I just returned from an extraordinary experience speaking at a large women’s conference in Memphis. When I walked back stage, I was stunned by a roaring symphony of excitement. In front of me were five or six African American women with deep, syrupy voices belting out songs to God. The stage rumbled beneath my feet. As a Caucasian buttoned-up worshiper of God, I was excited. I loved hearing the passion—almost desperation—in their voices.
After they finished, a beautiful woman from Sudan walked up to the microphone and began to pray in her native tongue. I understood nothing and everything that she said. Clearly, she was thrilled to be talking to God. She needed something from him and the assurance in her tone told me that she believed that God would deliver for her. She got God.
Then I went up to the microphone in my red skirt and pumps. My voice was pale compared to theirs. What did I have to say? I began to speak and made eye contact with the women to see what they needed, what they wanted from me.
I saw all types of women from different backgrounds. Some had left their Lexus or Mercedes in the parking lot; other women had taken three buses to get there. Some shouted “Amen” when I spoke and others lowered their heads. I scanned to my right and saw a flash of brilliant color. About a dozen women sat in the first rows with red, yellow and blue dresses and head pieces. They were refugees fresh from Somalia. At once I felt inept. What could I say to them, who knew a rigor and harshness of life that I could only imagine? My mouth got dry.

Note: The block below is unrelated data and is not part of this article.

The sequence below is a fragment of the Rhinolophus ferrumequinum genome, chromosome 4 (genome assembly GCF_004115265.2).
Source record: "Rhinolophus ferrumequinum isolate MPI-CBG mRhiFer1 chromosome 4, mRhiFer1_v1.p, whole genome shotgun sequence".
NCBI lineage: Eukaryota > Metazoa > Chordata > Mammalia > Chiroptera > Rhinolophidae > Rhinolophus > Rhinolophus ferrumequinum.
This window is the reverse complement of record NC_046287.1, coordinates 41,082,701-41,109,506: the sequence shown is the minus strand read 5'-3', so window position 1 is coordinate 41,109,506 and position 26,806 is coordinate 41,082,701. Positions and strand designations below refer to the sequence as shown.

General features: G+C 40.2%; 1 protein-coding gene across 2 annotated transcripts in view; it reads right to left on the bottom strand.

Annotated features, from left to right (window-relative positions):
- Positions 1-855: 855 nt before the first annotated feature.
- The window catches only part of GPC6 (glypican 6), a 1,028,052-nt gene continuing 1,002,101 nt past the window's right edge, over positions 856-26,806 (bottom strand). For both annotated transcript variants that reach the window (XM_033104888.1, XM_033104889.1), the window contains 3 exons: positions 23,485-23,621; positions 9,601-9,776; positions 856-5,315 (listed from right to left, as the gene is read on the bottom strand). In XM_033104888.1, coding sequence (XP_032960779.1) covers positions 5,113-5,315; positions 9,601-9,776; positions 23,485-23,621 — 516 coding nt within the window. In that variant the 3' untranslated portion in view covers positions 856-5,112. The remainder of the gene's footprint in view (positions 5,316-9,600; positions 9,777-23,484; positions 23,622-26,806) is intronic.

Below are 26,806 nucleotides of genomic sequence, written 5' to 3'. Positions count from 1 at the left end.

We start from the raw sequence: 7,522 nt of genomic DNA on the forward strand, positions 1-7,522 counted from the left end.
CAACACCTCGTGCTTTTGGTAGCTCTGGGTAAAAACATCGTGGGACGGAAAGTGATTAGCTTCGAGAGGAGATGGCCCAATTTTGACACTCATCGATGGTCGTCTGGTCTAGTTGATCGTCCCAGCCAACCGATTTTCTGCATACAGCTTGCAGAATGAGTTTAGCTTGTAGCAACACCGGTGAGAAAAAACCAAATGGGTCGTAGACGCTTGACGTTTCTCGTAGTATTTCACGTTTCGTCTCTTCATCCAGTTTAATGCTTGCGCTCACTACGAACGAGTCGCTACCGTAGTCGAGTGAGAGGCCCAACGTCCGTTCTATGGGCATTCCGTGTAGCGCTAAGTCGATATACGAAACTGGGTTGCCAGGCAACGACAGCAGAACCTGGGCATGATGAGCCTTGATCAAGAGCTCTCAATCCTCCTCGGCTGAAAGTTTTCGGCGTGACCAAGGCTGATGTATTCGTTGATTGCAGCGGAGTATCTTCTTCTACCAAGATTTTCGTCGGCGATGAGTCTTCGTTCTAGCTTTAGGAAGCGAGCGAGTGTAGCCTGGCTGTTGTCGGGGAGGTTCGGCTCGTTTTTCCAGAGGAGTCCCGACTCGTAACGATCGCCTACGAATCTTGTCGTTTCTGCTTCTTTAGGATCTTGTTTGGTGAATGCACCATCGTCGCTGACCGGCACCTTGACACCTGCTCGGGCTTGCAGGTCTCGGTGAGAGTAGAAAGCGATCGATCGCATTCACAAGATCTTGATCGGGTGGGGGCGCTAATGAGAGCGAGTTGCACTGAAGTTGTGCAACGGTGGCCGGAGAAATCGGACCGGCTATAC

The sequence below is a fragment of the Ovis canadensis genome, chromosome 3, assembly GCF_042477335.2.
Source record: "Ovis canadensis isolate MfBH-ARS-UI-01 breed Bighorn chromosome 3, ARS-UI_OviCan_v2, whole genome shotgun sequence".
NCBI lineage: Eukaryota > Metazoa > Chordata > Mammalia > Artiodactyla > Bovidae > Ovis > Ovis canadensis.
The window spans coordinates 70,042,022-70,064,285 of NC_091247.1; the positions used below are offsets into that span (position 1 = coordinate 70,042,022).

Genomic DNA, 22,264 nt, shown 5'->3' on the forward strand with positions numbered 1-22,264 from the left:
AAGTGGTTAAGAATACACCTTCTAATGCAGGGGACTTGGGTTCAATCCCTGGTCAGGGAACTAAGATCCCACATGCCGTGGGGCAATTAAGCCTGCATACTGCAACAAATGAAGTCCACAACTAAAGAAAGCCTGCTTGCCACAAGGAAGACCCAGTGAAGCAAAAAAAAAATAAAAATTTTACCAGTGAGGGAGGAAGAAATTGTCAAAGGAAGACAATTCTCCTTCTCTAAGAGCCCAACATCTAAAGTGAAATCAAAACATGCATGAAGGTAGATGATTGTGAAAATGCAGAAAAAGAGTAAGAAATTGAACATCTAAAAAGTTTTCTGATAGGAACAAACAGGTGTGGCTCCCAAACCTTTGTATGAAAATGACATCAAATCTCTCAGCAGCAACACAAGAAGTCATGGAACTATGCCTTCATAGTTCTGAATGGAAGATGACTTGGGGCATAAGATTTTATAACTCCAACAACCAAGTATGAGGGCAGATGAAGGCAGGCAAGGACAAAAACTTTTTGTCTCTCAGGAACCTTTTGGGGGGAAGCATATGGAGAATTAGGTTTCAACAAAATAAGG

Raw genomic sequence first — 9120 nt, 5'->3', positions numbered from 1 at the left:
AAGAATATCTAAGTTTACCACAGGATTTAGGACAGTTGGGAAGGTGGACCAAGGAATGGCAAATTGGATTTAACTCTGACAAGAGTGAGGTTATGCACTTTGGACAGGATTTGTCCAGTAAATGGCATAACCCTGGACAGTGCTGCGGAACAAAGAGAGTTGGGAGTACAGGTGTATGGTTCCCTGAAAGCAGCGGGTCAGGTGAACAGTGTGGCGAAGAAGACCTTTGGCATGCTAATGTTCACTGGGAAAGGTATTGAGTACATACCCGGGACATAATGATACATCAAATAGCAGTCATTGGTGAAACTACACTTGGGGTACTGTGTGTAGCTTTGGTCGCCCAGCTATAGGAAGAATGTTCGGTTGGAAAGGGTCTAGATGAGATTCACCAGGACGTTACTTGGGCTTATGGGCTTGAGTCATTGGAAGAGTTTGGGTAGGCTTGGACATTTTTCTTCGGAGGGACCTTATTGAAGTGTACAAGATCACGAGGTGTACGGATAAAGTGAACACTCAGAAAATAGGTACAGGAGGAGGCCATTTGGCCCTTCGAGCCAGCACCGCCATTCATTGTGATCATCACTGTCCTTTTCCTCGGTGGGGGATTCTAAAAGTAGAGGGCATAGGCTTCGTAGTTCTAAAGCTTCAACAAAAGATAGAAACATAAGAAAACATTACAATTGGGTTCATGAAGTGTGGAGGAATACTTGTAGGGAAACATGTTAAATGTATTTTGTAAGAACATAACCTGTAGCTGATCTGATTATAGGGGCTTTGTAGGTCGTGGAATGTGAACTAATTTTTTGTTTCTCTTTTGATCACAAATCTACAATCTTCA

I talked about the struggles and inadequacies that we feel as mothers. I talked about the importance of parenting from our inner beings, not from the pressures that we feel around us. Mothers in America have boarded the “crazy train,” I said, because we feel that we need to do exactly what the next mom is doing. We over schedule, over parent, exhaust ourselves, and drive everyone (including ourselves) around us stark raving mad. Our ultimate problem, I said, is that we don’t trust our hearts and our instincts.
We parent from fear, not strength.
Suddenly, these words raised the heads of every woman in the room. I could see them look at me. Every mother knows fear. Single mothers in downtown Memphis know fear. The Somalian women had lived side by side with fear for years. And those whose children attend private high schools and who are gunning for Yale know fear. None of us wants to lose our kids to what lurks out there to swallow them up. The only difference between us was the shape of the enemy staring at our kids.